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Article:Franzen's Frenzy Keeps Wings Alive

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(Detroit) -- Whether a Red Wing had scored 4 goals in a playoff game in my lifetime prior to Johan Franzen last night here in Detroit’s 7-1 rout of the Sharks, might, I suspect, be subject to Judicial Review. I was, and I will thank her for this the day after tomorrow, in my mother's womb when Ted Lindsay last did it in April, 1955.

These facts, at least, require no review, judicial or otherwise: Detroit is still alive in the series against the Sharks, down three games to one (much better than being down four games to none, no?) and Franzen had the best individual performance—4 goals and 2 assists for 6 points—in the 58-year, 574-game playoff history of the Detroit franchise.

Franzen tied the team record for goals in a playoff game (also held by Carl Liscombe who did it ten years before Lindsay) and set a new Red Wings record for points in a playoff game. Nobody, not Howe, not Yzerman, not anybody you can name, had ever scored six points in a playoff game for the Wings prior to last night.

The kicker was that for half an hour or so, it appeared that Franzen had tied the single-game goal-scoring record in an amazing 5:36 span in the first period.

The Red Wings team record for fastest four goals in a playoff game is 4:46. To give you an idea of how long that record has stood, consider that Howe scored 2 of those goals. Not Gordie, Syd.

Franzen—originally credited with each of Detroit’s first four goals—appeared to have come to within under a minute of that “fastest 4 goals” record all by himself. However, upon further review (I’m beginning to develop a strong distaste for that term, “further review” and everything it stands for) it was ascertained that Detroit’s first goal at 5:40 of the opening period belonged not to Franzen who fired the puck, but rather to linemate Todd Bertuzzi, who had been nicked by it on its way to the back of the San Jose net. So Franzen had to settle for scoring not four goals in a row (What would you call that anyway, “a Natural Quad”?) but rather for scoring three in a row which already has a name: A Natural Hat Trick. The assist Franzen got on the Bertuzzi goal did, in the end, enable him set a Detroit playoff record for points in a single period with four.

All of this had happened by the 11:16 mark of the first and Detroit led 4-0 and the Joe Louis Arena crowd was hysterical. You may recall we told you in this space recently (actually, it was after the Sharks took a 3-0 series lead by winning each of the first three games by identical scores of 4-3) that Detroit is an appalling 17-142 (.107) all-time in the playoffs when they allow four or more goals to be scored against them. Well, pass the Post-Season Media Guide. Here’s the same question from the other direction: What’s the Wings record when they score four or more goals against their opponent? Answer: a mind-blowing 162-18 (.900).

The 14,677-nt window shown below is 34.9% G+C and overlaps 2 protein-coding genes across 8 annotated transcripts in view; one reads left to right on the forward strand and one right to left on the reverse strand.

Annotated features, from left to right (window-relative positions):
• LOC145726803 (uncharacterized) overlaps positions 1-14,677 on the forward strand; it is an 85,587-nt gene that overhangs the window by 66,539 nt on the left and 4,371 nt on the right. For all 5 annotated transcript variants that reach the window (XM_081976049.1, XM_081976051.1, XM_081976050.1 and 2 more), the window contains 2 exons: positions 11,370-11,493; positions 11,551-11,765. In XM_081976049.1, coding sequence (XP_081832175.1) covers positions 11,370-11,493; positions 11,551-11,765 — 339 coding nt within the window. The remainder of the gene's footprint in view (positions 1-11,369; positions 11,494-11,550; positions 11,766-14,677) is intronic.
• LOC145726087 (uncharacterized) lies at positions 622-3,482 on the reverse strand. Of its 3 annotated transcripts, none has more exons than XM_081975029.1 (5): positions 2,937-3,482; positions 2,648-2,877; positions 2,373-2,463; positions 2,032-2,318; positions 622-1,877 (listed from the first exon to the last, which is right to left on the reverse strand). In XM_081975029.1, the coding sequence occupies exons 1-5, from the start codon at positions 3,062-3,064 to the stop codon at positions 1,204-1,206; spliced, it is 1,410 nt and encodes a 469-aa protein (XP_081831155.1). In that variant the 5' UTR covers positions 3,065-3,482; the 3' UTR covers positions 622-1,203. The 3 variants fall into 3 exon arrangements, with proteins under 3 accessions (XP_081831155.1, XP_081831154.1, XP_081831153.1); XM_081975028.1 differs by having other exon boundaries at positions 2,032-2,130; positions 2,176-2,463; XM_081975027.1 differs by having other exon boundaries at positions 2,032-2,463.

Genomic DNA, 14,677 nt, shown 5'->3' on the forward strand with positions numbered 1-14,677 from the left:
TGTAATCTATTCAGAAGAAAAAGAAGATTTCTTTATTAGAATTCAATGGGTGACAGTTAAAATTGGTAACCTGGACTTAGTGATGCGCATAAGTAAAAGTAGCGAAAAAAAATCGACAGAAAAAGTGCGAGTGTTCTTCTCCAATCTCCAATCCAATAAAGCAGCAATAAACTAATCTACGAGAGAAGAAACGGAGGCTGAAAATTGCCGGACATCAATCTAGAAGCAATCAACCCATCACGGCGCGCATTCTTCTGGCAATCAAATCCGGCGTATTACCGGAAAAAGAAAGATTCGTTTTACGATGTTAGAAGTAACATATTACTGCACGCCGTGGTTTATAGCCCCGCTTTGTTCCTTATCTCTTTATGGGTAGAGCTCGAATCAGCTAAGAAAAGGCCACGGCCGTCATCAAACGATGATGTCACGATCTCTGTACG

By the time the Wings made it 6-0—Valtteri Filppula scored late in the first on the 9th and final shot Sharks goalie Evgeni Nabokov would face and Brian Rafalski tallied early in the second on the 4th shot against his back-up Thomas Greiss (Franzen assisted on the goal by Rafalski, natch)—more research was called for. It turns out that when Detroit scores 6 goals or more in a playoff game, Detroit wins. They are now 44-0 (1.000) when they do so.

Franzen capped off his night by scoring the final goal of the evening, his 6th goal of the playoffs and his team record-setting 6th point of the game, in the 3rd period. San Jose got their only goal on a 5-3 power play in the final minute of the second period with Joe Thornton firing the puck past Jimmy Howard who stopped the other 28 shots he faced.

Detroit coach Mike Babcock juggled his lines for Game 4, dropping Franzen to the second line with Bertuzzi and Henrik Zetterberg, moving Filppula up to the first line with Pavel Datsyuk and Tomas Holmstrom. It looked bad early when, on the very first line change of the night, Filppula failed to come off with his linemates and Zetterberg came on with his and the Wings were called for Too Many Men on the Ice. It was the 23rd power play chance for San Jose in the series, compared to 11 for Detroit. The Wings killed it off, though and a couple of minutes later the Sharks Dwight Helminen was whistled for tripping. While he was off, Franzen Bertuzzi scored and Franzen and the Wings were on their way.

I asked Babcock “to evaluate the efficacy of the line changes” and got a most disappointing response. “You’d have to switch ‘em back and play the game over,” he said. It was my punishment, I thought, for using the word “efficacy” during a presser at a hockey game. I’ll try to tone it down for the next game. If there is one, of course. For that to happen, for Detroit to play here at home again this season, they will have to win Saturday night in San Jose to force a Game 6 Monday.

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